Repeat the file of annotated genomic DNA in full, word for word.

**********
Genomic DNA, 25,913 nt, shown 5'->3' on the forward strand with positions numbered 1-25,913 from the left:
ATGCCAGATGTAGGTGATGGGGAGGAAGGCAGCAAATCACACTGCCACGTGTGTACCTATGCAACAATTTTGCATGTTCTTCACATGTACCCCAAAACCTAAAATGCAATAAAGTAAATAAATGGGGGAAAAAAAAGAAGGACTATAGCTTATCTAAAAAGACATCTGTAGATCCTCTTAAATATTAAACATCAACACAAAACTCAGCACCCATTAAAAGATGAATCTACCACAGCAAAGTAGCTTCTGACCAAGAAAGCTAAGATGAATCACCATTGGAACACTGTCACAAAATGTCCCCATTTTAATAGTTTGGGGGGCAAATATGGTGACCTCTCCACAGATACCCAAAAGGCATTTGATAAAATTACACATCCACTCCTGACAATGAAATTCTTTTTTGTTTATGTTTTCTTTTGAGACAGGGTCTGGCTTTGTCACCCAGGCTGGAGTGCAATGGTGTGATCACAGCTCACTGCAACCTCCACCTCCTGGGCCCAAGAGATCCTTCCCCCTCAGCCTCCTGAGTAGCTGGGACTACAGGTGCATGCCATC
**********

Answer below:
Genomic DNA, 25,913 nt, shown 5'->3' on the forward strand with positions numbered 1-25,913 from the left:
ATGCCAGATGTAGGTGATGGGGAGGAAGGCAGCAAATCACACTGCCACGTGTGTACCTATGCAACAATTTTGCATGTTCTTCACATGTACCCCAAAACCTAAAATGCAATAAAGTAAATAAATGGGGGAAAAAAAAGAAGGACTATAGCTTATCTAAAAAGACATCTGTAGATCCTCTTAAATATTAAACATCAACACAAAACTCAGCACCCATTAAAAGATGAATCTACCACAGCAAAGTAGCTTCTGACCAAGAAAGCTAAGATGAATCACCATTGGAACACTGTCACAAAATGTCCCCATTTTAATAGTTTGGGGGGCAAATATGGTGACCTCTCCACAGATACCCAAAAGGCATTTGATAAAATTACACATCCACTCCTGACAATGAAATTCTTTTTTGTTTATGTTTTCTTTTGAGACAGGGTCTGGCTTTGTCACCCAGGCTGGAGTGCAATGGTGTGATCACAGCTCACTGCAACCTCCACCTCCTGGGCCCAAGAGATCCTTCCCCCTCAGCCTCCTGAGTAGCTGGGACTACAGGTGCATGCCATC